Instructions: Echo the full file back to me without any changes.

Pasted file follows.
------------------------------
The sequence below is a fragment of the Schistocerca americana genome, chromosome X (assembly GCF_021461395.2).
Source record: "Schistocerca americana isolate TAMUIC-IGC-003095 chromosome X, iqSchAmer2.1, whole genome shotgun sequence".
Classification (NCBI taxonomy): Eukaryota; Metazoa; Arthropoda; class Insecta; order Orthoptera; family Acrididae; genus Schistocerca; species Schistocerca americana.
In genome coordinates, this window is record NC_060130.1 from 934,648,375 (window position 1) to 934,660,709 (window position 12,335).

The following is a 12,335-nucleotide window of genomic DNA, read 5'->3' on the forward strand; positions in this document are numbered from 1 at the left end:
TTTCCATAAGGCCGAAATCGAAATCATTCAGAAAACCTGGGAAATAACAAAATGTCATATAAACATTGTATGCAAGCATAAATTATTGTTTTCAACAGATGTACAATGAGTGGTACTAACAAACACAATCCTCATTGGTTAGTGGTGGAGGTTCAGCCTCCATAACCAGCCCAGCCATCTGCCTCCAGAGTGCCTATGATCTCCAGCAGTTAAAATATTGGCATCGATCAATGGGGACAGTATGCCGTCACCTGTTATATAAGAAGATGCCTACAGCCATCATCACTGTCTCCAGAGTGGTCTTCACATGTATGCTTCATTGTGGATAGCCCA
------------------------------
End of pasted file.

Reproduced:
The sequence below is a fragment of the Schistocerca americana genome, chromosome X (assembly GCF_021461395.2).
Source record: "Schistocerca americana isolate TAMUIC-IGC-003095 chromosome X, iqSchAmer2.1, whole genome shotgun sequence".
Classification (NCBI taxonomy): Eukaryota; Metazoa; Arthropoda; class Insecta; order Orthoptera; family Acrididae; genus Schistocerca; species Schistocerca americana.
In genome coordinates, this window is record NC_060130.1 from 934,648,375 (window position 1) to 934,660,709 (window position 12,335).

The following is a 12,335-nucleotide window of genomic DNA, read 5'->3' on the forward strand; positions in this document are numbered from 1 at the left end:
TTTCCATAAGGCCGAAATCGAAATCATTCAGAAAACCTGGGAAATAACAAAATGTCATATAAACATTGTATGCAAGCATAAATTATTGTTTTCAACAGATGTACAATGAGTGGTACTAACAAACACAATCCTCATTGGTTAGTGGTGGAGGTTCAGCCTCCATAACCAGCCCAGCCATCTGCCTCCAGAGTGCCTATGATCTCCAGCAGTTAAAATATTGGCATCGATCAATGGGGACAGTATGCCGTCACCTGTTATATAAGAAGATGCCTACAGCCATCATCACTGTCTCCAGAGTGGTCTTCACATGTATGCTTCATTGTGGATAGCCCA